Prospective evaluation of concomitant lymphadenectomy in robot-assisted radical prostatectomy: Preliminary analysis of outcomes

Fatih Atug, Erik P Castle, Sudesh K. Srivastav, Scott V. Burgess, Raju Thomas, Rodney Davis

Research output: Contribution to journalArticle

18 Citations (Scopus)

Abstract

Background and Purpose: Lymph-node staging is important in many patients with prostate cancer, as it influences adjuvant treatment and prognosis. However, lymphadenectomy adds to the operating time, cost, and potential for complications. Herein, we compared the effects of concomitant lymphadenectomy in patients undergoing robot-assisted radical prostatectomy (RARP). Patients and Methods: Data were collected prospectively on 145 consecutive RARPs. Patients were evaluated in two groups. Group I was patients who underwent RARP and concomitant lymphadenectomy (LAD)(N = 40), and group II consisted of patients who underwent RARP only (N = 105). Operative time (OT), length of hospital stay (LOS), estimated blood loss (EBL), cost, and complications were compared in the two groups. Results: The mean number of lymph nodes removed per patient in group I was 14.08 (range 9-24). Lymphnode metastases were detected in 2 (5%) of the patients. There were no statistically significant differences in LOS, EBL, OT, operative charges, or hospital charges in the two groups. However, the mean OT increased 9.3% when LAD was performed. At a mean follow-up of 14.8 months (range 3-32 months), 16 complications had been observed in the entire series of patients (11.03%). According to the Clavien system, there were eight grade I complications, seven grade II complications, and one grade III complication. Four complications occurred in group I (10%) and 12 in group II (11.4%). There were no lymphoceles or deep venous thromboses (DVTs) in group I. Cost analysis showed no statistically significant difference between the groups. Conclusion: There was no significant impact of concomitant lymphadenectomy on LOS, EBL, charges, or complications when RARP was performed. Although the difference was not statistically significant, the OT will be slightly longer, as an additional procedure is being performed.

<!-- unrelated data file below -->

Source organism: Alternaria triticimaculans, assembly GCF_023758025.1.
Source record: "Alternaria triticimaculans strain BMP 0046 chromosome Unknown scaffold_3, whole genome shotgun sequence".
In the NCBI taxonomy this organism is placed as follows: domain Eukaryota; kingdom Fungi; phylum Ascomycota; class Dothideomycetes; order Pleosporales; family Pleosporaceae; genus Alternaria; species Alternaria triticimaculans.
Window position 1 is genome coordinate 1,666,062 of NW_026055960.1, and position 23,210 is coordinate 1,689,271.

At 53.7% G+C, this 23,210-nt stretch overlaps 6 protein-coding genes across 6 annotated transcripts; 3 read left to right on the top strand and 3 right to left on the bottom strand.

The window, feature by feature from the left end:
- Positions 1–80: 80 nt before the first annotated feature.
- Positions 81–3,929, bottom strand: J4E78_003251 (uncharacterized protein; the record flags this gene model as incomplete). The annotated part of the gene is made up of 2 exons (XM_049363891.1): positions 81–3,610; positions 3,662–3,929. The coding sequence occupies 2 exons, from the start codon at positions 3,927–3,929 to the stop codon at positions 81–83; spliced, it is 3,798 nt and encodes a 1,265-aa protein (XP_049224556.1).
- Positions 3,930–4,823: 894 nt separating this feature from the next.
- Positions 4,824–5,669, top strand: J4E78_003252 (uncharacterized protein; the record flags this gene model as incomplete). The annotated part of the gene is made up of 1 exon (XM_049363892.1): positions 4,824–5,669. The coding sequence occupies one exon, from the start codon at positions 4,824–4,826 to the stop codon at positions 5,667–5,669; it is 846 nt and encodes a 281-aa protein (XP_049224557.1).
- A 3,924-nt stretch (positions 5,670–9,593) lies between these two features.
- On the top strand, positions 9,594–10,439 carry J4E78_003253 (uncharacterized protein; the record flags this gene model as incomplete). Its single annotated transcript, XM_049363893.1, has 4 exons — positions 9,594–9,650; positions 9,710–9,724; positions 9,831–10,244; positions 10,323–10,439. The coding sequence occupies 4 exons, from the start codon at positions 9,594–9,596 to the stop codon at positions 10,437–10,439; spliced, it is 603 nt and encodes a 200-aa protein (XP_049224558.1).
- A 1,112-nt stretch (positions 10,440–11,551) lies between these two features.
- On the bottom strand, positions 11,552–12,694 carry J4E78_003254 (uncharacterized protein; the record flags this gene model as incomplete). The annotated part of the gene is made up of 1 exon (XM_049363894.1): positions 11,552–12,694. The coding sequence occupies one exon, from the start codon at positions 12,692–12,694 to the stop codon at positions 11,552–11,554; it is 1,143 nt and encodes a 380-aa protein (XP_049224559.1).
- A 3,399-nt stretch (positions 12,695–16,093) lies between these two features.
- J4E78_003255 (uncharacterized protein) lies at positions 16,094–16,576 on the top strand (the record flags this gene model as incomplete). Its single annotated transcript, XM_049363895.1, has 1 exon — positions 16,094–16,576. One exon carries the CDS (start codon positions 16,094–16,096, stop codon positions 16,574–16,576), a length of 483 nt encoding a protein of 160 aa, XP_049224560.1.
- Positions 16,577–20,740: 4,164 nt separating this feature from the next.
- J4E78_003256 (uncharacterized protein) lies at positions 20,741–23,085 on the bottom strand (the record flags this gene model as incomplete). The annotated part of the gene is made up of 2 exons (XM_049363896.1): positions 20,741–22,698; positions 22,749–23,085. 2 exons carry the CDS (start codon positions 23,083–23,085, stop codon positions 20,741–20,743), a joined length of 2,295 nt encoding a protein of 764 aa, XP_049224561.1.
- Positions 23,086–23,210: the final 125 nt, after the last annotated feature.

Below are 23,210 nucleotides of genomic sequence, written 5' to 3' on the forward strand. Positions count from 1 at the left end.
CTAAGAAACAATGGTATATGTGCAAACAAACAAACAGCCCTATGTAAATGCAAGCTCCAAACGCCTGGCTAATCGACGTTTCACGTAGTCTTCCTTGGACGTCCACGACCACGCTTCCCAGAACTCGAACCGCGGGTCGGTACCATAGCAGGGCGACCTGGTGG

Original languageEnglish (US)
Pages (from-to)514-518
Number of pages5
JournalJournal of Endourology
Volume20
Issue number7
DOIs
StatePublished - Jul 2006
Externally publishedYes

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Prostatectomy
Lymph Node Excision
Length of Stay
Operative Time
Costs and Cost Analysis
Lymph Nodes
Lymphocele
Hospital Charges
Venous Thrombosis
Prostatic Neoplasms
Neoplasm Metastasis

ASJC Scopus subject areas

  • Urology

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Prospective evaluation of concomitant lymphadenectomy in robot-assisted radical prostatectomy : Preliminary analysis of outcomes. / Atug, Fatih; Castle, Erik P; Srivastav, Sudesh K.; Burgess, Scott V.; Thomas, Raju; Davis, Rodney.

In: Journal of Endourology, Vol. 20, No. 7, 07.2006, p. 514-518.

Research output: Contribution to journalArticle

Atug, Fatih ; Castle, Erik P ; Srivastav, Sudesh K. ; Burgess, Scott V. ; Thomas, Raju ; Davis, Rodney. / Prospective evaluation of concomitant lymphadenectomy in robot-assisted radical prostatectomy : Preliminary analysis of outcomes. In: Journal of Endourology. 2006 ; Vol. 20, No. 7. pp. 514-518.
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abstract = "Background and Purpose: Lymph-node staging is important in many patients with prostate cancer, as it influences adjuvant treatment and prognosis. However, lymphadenectomy adds to the operating time, cost, and potential for complications. Herein, we compared the effects of concomitant lymphadenectomy in patients undergoing robot-assisted radical prostatectomy (RARP). Patients and Methods: Data were collected prospectively on 145 consecutive RARPs. Patients were evaluated in two groups. Group I was patients who underwent RARP and concomitant lymphadenectomy (LAD)(N = 40), and group II consisted of patients who underwent RARP only (N = 105). Operative time (OT), length of hospital stay (LOS), estimated blood loss (EBL), cost, and complications were compared in the two groups. Results: The mean number of lymph nodes removed per patient in group I was 14.08 (range 9-24). Lymphnode metastases were detected in 2 (5{\%}) of the patients. There were no statistically significant differences in LOS, EBL, OT, operative charges, or hospital charges in the two groups. However, the mean OT increased 9.3{\%} when LAD was performed. At a mean follow-up of 14.8 months (range 3-32 months), 16 complications had been observed in the entire series of patients (11.03{\%}). According to the Clavien system, there were eight grade I complications, seven grade II complications, and one grade III complication. Four complications occurred in group I (10{\%}) and 12 in group II (11.4{\%}). There were no lymphoceles or deep venous thromboses (DVTs) in group I. Cost analysis showed no statistically significant difference between the groups. Conclusion: There was no significant impact of concomitant lymphadenectomy on LOS, EBL, charges, or complications when RARP was performed. Although the difference was not statistically significant, the OT will be slightly longer, as an additional procedure is being performed.",
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